What makes this possibility especially dangerous is the timeframe in which it can occur: anywhere between six hours to several days after the binge,6 and it is more likely to occur following longer binges. Early symptoms of withdrawal include restlessness, rapid heart rate, and tremors, which can progress to hallucinations and uncontrollable shaking of the arms and legs, per the Mayo Clinic.
What are alcohol poisoning treatments?
Treatment can vary slightly but generally consists of the same steps whether a person is able to communicate with doctors or is unconscious. “The first thing that we would do when we have a person come into the emergency department for alcohol poisoning is to check their vital signs,” Dr. Farmer says. Vital measures include heart rate, breathing rate, oxygen level, temperature, blood pressure, and blood sugar, and indicate how far from baseline a person may be. The goal is to give supportive care, which could include things like giving fluids through an IV to prevent dehydration.
Next, the person is checked for bruising, bleeding, or other injuries that could have occurred. If there’s a concern of injury to internal organs, various tests might be performed. An exam of the heart and lungs is also crucial during this time because it can show signs of aspiration. “The lung exam would help us identify that by looking for differences in how the lungs sound and how the air moves when they’re breathing,” Dr. Farmer says.
On occasion, if it’s unclear whether a person has alcohol poisoning, the medical staff might take blood samples to check electrolytes, blood count, and BAC. “That doesn’t happen in every case,” Dr. Farmer says. “Sometimes, a person that’s intoxicated is awake enough to tell us that they actually did drink and they didn’t take [other substances], and we’re not worried about an overdose.”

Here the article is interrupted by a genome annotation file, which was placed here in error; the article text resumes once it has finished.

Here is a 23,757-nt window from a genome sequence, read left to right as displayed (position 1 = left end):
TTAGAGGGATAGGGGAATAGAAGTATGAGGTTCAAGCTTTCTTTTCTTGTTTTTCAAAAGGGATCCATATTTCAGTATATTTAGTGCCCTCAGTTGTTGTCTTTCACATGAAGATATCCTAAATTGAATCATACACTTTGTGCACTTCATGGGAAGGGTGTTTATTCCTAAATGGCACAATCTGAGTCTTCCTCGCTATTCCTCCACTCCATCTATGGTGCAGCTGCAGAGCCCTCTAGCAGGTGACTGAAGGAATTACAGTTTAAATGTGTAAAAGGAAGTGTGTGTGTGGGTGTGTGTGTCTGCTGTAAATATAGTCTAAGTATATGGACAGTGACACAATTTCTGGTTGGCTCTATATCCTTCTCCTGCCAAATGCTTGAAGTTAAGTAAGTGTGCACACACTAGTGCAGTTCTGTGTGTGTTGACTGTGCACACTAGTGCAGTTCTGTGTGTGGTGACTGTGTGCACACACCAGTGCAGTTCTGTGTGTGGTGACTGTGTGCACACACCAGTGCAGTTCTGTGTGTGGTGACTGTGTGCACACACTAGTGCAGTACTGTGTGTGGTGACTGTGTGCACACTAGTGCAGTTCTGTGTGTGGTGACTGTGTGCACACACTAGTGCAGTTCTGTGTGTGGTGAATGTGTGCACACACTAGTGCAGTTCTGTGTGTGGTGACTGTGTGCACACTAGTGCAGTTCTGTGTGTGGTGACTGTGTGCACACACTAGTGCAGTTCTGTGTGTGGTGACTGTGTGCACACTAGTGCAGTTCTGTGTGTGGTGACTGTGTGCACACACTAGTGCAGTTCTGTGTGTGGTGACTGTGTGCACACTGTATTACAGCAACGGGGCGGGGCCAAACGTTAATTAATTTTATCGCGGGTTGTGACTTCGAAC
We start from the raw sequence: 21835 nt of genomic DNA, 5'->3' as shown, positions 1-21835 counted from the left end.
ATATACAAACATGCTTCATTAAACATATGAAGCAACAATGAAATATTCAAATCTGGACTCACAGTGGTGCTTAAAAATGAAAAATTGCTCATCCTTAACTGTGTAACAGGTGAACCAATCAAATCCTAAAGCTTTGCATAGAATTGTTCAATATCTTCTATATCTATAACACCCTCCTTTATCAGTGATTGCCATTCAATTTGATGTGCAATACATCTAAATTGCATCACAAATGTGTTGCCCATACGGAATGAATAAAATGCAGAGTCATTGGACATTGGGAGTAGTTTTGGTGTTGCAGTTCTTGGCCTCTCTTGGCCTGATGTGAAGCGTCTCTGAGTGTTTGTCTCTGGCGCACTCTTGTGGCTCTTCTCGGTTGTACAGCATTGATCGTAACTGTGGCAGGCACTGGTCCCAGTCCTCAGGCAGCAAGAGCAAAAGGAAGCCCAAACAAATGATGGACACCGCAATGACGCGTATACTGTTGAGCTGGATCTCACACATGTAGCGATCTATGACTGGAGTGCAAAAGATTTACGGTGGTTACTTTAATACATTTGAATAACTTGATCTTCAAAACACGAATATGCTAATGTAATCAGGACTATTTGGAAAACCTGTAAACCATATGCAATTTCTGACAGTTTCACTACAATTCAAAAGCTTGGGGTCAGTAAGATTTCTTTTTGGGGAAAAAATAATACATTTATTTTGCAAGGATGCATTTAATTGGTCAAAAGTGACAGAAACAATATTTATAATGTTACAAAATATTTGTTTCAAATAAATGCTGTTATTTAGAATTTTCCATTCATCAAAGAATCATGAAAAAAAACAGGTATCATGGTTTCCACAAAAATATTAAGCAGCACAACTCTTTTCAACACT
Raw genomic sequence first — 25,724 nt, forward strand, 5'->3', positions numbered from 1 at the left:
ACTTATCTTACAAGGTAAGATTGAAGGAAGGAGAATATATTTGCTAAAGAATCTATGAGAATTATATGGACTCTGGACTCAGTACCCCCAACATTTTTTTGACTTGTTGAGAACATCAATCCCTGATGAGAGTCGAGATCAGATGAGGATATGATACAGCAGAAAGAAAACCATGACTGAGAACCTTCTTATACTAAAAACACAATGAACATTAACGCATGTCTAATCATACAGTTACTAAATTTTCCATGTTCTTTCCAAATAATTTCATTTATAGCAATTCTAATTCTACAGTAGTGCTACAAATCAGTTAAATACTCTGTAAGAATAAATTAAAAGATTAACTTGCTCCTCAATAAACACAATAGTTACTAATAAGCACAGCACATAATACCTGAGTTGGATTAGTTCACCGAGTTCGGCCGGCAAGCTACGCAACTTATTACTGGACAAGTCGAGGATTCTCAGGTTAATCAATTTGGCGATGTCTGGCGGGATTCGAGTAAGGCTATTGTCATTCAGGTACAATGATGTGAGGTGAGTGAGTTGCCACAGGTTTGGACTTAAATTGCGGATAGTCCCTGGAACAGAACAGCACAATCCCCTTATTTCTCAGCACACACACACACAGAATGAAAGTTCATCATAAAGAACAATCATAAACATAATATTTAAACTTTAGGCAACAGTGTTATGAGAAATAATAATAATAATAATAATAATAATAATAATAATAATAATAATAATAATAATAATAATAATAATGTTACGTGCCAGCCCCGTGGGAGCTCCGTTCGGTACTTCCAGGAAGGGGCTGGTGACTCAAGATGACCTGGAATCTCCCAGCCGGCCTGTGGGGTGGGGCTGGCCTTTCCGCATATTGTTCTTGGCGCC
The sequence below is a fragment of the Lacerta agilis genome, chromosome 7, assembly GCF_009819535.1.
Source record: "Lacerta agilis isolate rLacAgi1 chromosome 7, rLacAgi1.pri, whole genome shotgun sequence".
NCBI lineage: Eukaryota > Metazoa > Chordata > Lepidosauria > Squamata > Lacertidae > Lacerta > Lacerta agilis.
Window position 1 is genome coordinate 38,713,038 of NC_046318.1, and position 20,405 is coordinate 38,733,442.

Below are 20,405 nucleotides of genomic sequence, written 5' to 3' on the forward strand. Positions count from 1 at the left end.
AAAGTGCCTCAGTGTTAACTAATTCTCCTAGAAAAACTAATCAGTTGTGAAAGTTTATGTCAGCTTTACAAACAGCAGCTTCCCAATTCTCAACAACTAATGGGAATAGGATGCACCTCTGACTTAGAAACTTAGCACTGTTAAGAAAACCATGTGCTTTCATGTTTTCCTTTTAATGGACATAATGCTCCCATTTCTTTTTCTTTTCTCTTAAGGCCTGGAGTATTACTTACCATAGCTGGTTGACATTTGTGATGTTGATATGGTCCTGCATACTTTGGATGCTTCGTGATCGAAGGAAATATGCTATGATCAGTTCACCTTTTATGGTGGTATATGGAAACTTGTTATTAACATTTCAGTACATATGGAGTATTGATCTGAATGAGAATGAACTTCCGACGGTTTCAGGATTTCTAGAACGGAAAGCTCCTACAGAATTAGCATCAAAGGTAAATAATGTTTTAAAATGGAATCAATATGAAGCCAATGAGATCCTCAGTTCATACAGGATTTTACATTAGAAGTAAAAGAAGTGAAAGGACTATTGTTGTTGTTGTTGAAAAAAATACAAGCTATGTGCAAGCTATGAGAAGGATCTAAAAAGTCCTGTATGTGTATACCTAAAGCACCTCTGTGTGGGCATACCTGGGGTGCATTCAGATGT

Once a person wakes up and returns to their baseline vitals, a physician or addiction counselor should be there to educate them on the harmful effects of drinking too much and how to protect themselves in the future. “They would more than likely get a phone number for other resources for alcohol use counseling or substance use counseling,” Dr. Farmer says.
What happens if alcohol poisoning goes untreated?
People who don’t get treated may end up with permanent damage to their organs-which depends on how severe the alcohol poisoning is and any other injuries that may have happened while they were intoxicated. “When you don’t get enough oxygen into your blood, you can have brain damage,” Dr. Farmer says. “That would be one of the things we’d worry about if a person had low oxygen levels, because they weren’t breathing enough when they aspirated.”
Unlike lung damage, brain damage is more difficult to detect because it’s not always obvious in symptoms or with imaging after a one-time binge-drinking episode, she adds. “We’d have to follow them over time,” which means that a patient can experience symptoms of brain damage that can go undetected for quite some time.
Of course, not every drink is going to lead to alcohol poisoning, but it’s still important to understand that it can be serious. So if you find that a glass or two turns into a bottle or more, you might want to take a hard look at your drinking habits, Dr. Andrews suggests. Asking for help can be scary, especially if you’re not sure what treatment can entail-but there are people who are experienced in substance use disorders who are ready to support you.
If you feel like you need help with alcohol dependence issues, talk with your doctor or reach out to one of these resources:
The Substance Abuse and Mental Health Services Administration: Call the national helpline at 1-800-662-4357 for confidential, free, 24-hour information about available treatment options.
The National Institute on Alcohol Abuse and Alcoholism’s Treatment Navigator: Visit the website to learn more about types of treatment, how to choose a program that meets your needs, and treatment providers available in your area.